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Tabs with pre-loaded teaching for Naga students; aim to do away with poor internet link


GUWAHATI: India’s third most backward district, Kiphire in Nagaland, has launched free mobile tablets to all students in government schools between Classes 8 and 12 when students in several other districts in the northeast are being forced to climb hills to reach a convenient location for online education.

The effort from the Nagaland government is to give a push to digital education even without the internet. As offline classes have remained suspended for the pandemic, the digital contents prepared with the latest audio-visual pedagogy can be accessed at home. Government officials said remote districts of the state like Noklak will also be covered soon under the policy.

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The experiments to switch over to impart lessons through preloaded educational contents in tablets began at Government Higher Secondary School, Pungro, located about 50 km from the district headquarter of Kiphire, just before the second wave of the pandemic hit the country. Nagaland has a little over 4,000 active cases but Covid-19 did not spare this frontier state. Vast parts of the state still remain cut-off from the rest of the country due to remoteness.
It’s been almost two months that the schools have been closed in Kiphire. Students dream that one day there would be electricity and internet connection even in the far flung areas of this mineral-rich district. Educators struggle to join Google and Zoom meetings because of the connectivity issue.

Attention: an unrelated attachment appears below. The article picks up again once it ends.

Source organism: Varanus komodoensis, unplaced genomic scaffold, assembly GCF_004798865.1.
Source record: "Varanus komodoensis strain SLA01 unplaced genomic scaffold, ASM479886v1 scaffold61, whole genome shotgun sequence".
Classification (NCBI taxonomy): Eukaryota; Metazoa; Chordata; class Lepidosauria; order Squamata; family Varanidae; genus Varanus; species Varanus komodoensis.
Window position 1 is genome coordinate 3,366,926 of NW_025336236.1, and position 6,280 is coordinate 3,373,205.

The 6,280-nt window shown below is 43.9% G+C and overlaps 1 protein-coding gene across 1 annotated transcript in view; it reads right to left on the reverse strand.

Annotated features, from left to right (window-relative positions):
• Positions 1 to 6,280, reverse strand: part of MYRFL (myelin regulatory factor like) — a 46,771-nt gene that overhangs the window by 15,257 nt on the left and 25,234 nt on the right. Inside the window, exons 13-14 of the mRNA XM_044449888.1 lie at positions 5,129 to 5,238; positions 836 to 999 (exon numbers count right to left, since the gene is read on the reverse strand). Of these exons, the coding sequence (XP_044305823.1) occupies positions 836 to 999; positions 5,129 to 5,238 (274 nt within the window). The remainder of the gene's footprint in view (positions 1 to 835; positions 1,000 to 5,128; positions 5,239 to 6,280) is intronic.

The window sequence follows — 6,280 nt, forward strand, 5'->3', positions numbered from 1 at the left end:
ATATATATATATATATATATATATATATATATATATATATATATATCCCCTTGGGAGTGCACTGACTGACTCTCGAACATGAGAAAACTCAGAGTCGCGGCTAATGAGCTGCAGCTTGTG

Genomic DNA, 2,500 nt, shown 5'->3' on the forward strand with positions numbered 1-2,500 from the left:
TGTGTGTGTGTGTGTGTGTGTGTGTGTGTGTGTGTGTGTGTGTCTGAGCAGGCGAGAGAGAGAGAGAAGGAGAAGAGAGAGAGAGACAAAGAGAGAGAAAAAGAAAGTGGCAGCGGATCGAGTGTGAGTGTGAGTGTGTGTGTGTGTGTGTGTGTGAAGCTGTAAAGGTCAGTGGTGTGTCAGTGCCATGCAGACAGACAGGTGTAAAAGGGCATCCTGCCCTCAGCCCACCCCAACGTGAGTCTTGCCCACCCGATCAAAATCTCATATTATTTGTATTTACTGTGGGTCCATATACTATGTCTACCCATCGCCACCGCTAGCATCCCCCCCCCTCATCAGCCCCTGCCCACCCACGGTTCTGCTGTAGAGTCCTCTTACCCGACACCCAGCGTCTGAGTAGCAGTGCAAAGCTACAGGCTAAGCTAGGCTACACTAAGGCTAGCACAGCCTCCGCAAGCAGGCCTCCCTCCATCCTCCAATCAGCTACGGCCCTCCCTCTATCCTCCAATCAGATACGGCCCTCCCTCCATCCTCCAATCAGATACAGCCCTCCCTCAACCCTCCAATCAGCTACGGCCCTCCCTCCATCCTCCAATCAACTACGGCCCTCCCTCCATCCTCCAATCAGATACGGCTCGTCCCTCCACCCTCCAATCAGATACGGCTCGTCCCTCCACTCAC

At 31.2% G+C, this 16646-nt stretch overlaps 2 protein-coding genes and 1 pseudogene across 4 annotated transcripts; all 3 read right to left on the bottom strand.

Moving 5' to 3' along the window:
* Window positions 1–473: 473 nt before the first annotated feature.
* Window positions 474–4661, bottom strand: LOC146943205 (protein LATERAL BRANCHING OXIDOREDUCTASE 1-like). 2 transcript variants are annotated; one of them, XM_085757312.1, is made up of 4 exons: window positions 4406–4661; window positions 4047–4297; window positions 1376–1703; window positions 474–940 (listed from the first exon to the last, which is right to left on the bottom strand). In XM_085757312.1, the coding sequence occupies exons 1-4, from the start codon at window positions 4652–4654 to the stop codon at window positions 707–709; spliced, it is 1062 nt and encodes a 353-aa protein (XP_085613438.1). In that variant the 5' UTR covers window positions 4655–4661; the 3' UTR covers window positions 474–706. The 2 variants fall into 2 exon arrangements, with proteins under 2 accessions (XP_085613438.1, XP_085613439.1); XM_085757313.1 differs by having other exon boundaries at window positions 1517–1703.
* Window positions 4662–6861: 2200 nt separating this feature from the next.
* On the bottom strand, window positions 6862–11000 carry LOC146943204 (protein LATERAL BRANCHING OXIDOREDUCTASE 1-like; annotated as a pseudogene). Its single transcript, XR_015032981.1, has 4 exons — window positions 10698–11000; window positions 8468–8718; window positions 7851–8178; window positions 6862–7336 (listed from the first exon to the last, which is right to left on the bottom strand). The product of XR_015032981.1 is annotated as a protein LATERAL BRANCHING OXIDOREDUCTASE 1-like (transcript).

“Online classes sound very modern, but here in Pungro, students roam around the streets and climb hills in search of a network. So we welcome the scheme of offering pre-loaded teaching in mobile tablets. Despite being far away from mainland India, we are aware of the reports of a possible third wave,” Anil Kumar, a teacher at the Pungro School, told TOI on Saturday.

Educators and students living in remote locations ringed by hills, have been struggling to get internet access. The Saramati range of mountains, lying along the India-Myanmar border, under Pungro subdivision, is a feast for the eyes of tourists. But this scenic beauty has become a barrier in the age of the internet, especially during the lockdown.

“Pre-loaded tablets are more beneficial than live online classes. We failed to join online live meetings due to poor internet connectivity,” said Kumar. “Except for stormy days, electricity connection is not a problem but internet connection is a hurdle,” Kumar added.

The Nagaland Education Mission Society (NEMS), under the Samagra Shiksha Nagaland, this week launched the scheme virtually to provide tablets for Class 8-12 students in the aspirational district of Kiphire. In the first phase tablets for 1,097 students will be distributed in Classes 8-10.

“After the virtual launch, we will hand over the tablets to students within the next couple of weeks. Even if the third wave of Covid-19 hits, they will be able to go through the digital classes without the internet. The curriculum has been designed for all subjects,” said Deenbandhu Panda, district education officer, Kiphire.

He is hopeful that providing tablets to all students is an ambitious target, though not impossible. “For 15 schools, we got the funds from one Rural Electric Corporation, New Delhi, to execute the digital classes. With more Corporate Social Responsibility funds, hopefully, Kiphire will set an example of quality digital education for areas where the internet for all may not be possible soon,” he added.

Except for Class 10, academic sessions for lower classes end in December in Nagaland. “Whatever contents they need to study till December, will be there in the tablets,” Panda said.





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